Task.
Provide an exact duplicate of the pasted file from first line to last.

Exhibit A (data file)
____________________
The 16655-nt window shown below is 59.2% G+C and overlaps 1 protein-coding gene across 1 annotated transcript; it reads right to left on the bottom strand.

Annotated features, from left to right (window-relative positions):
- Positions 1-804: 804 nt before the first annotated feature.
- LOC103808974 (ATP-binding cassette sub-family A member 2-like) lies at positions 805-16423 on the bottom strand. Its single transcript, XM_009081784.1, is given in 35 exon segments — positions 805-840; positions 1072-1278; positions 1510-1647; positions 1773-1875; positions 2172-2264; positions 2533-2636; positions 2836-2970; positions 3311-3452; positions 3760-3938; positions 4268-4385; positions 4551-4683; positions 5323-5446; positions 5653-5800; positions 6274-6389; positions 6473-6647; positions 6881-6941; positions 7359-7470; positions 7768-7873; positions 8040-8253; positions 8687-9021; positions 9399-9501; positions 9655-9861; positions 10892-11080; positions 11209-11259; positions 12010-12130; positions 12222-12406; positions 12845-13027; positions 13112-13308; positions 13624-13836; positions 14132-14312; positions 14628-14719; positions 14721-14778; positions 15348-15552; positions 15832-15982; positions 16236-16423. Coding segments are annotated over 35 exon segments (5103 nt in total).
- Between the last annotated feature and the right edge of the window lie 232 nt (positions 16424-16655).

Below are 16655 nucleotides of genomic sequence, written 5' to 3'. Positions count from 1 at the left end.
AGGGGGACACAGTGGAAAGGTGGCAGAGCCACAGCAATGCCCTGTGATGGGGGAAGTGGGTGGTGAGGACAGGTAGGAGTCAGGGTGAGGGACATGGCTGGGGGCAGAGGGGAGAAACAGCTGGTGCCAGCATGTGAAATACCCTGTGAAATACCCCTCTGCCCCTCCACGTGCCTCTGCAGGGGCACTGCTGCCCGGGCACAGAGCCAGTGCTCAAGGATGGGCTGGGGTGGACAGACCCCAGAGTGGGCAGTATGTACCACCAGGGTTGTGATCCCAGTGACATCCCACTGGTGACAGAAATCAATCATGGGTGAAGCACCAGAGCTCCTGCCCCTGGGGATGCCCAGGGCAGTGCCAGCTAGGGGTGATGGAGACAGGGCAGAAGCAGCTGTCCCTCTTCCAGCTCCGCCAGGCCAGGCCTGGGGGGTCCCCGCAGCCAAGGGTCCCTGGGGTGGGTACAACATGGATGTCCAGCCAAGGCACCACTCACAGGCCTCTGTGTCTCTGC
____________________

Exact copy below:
The 16655-nt window shown below is 59.2% G+C and overlaps 1 protein-coding gene across 1 annotated transcript; it reads right to left on the bottom strand.

Annotated features, from left to right (window-relative positions):
- Positions 1-804: 804 nt before the first annotated feature.
- LOC103808974 (ATP-binding cassette sub-family A member 2-like) lies at positions 805-16423 on the bottom strand. Its single transcript, XM_009081784.1, is given in 35 exon segments — positions 805-840; positions 1072-1278; positions 1510-1647; positions 1773-1875; positions 2172-2264; positions 2533-2636; positions 2836-2970; positions 3311-3452; positions 3760-3938; positions 4268-4385; positions 4551-4683; positions 5323-5446; positions 5653-5800; positions 6274-6389; positions 6473-6647; positions 6881-6941; positions 7359-7470; positions 7768-7873; positions 8040-8253; positions 8687-9021; positions 9399-9501; positions 9655-9861; positions 10892-11080; positions 11209-11259; positions 12010-12130; positions 12222-12406; positions 12845-13027; positions 13112-13308; positions 13624-13836; positions 14132-14312; positions 14628-14719; positions 14721-14778; positions 15348-15552; positions 15832-15982; positions 16236-16423. Coding segments are annotated over 35 exon segments (5103 nt in total).
- Between the last annotated feature and the right edge of the window lie 232 nt (positions 16424-16655).

Below are 16655 nucleotides of genomic sequence, written 5' to 3'. Positions count from 1 at the left end.
AGGGGGACACAGTGGAAAGGTGGCAGAGCCACAGCAATGCCCTGTGATGGGGGAAGTGGGTGGTGAGGACAGGTAGGAGTCAGGGTGAGGGACATGGCTGGGGGCAGAGGGGAGAAACAGCTGGTGCCAGCATGTGAAATACCCTGTGAAATACCCCTCTGCCCCTCCACGTGCCTCTGCAGGGGCACTGCTGCCCGGGCACAGAGCCAGTGCTCAAGGATGGGCTGGGGTGGACAGACCCCAGAGTGGGCAGTATGTACCACCAGGGTTGTGATCCCAGTGACATCCCACTGGTGACAGAAATCAATCATGGGTGAAGCACCAGAGCTCCTGCCCCTGGGGATGCCCAGGGCAGTGCCAGCTAGGGGTGATGGAGACAGGGCAGAAGCAGCTGTCCCTCTTCCAGCTCCGCCAGGCCAGGCCTGGGGGGTCCCCGCAGCCAAGGGTCCCTGGGGTGGGTACAACATGGATGTCCAGCCAAGGCACCACTCACAGGCCTCTGTGTCTCTGC